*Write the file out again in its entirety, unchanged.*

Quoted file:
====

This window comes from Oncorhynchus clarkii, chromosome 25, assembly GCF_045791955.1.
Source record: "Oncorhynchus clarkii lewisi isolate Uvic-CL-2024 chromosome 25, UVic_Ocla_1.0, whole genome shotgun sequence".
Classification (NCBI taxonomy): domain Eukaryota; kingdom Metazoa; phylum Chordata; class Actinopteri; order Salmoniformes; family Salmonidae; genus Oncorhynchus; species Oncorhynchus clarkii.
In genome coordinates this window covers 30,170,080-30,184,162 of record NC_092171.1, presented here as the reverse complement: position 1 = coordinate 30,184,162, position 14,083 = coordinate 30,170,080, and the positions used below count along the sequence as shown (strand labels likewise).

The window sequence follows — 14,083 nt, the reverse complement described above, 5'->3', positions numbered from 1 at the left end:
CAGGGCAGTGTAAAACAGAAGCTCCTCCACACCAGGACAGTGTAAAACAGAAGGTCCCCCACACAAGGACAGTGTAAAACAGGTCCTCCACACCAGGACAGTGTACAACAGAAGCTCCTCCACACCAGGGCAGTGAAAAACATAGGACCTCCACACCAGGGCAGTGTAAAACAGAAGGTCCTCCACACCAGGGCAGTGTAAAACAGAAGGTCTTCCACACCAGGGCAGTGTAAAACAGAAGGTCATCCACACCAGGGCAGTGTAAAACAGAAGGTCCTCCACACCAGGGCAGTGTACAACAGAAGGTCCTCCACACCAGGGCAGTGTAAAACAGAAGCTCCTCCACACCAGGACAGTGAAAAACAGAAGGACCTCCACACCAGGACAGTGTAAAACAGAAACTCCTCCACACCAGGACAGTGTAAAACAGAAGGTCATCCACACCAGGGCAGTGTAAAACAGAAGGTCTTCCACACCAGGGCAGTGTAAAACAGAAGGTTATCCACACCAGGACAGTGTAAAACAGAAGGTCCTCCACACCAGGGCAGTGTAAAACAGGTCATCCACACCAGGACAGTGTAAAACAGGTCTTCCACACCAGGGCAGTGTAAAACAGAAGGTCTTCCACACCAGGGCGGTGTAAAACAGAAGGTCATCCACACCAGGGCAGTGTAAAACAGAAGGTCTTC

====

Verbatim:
This window comes from Oncorhynchus clarkii, chromosome 25, assembly GCF_045791955.1.
Source record: "Oncorhynchus clarkii lewisi isolate Uvic-CL-2024 chromosome 25, UVic_Ocla_1.0, whole genome shotgun sequence".
Classification (NCBI taxonomy): domain Eukaryota; kingdom Metazoa; phylum Chordata; class Actinopteri; order Salmoniformes; family Salmonidae; genus Oncorhynchus; species Oncorhynchus clarkii.
In genome coordinates this window covers 30,170,080-30,184,162 of record NC_092171.1, presented here as the reverse complement: position 1 = coordinate 30,184,162, position 14,083 = coordinate 30,170,080, and the positions used below count along the sequence as shown (strand labels likewise).

The window sequence follows — 14,083 nt, the reverse complement described above, 5'->3', positions numbered from 1 at the left end:
CAGGGCAGTGTAAAACAGAAGCTCCTCCACACCAGGACAGTGTAAAACAGAAGGTCCCCCACACAAGGACAGTGTAAAACAGGTCCTCCACACCAGGACAGTGTACAACAGAAGCTCCTCCACACCAGGGCAGTGAAAAACATAGGACCTCCACACCAGGGCAGTGTAAAACAGAAGGTCCTCCACACCAGGGCAGTGTAAAACAGAAGGTCTTCCACACCAGGGCAGTGTAAAACAGAAGGTCATCCACACCAGGGCAGTGTAAAACAGAAGGTCCTCCACACCAGGGCAGTGTACAACAGAAGGTCCTCCACACCAGGGCAGTGTAAAACAGAAGCTCCTCCACACCAGGACAGTGAAAAACAGAAGGACCTCCACACCAGGACAGTGTAAAACAGAAACTCCTCCACACCAGGACAGTGTAAAACAGAAGGTCATCCACACCAGGGCAGTGTAAAACAGAAGGTCTTCCACACCAGGGCAGTGTAAAACAGAAGGTTATCCACACCAGGACAGTGTAAAACAGAAGGTCCTCCACACCAGGGCAGTGTAAAACAGGTCATCCACACCAGGACAGTGTAAAACAGGTCTTCCACACCAGGGCAGTGTAAAACAGAAGGTCTTCCACACCAGGGCGGTGTAAAACAGAAGGTCATCCACACCAGGGCAGTGTAAAACAGAAGGTCTTC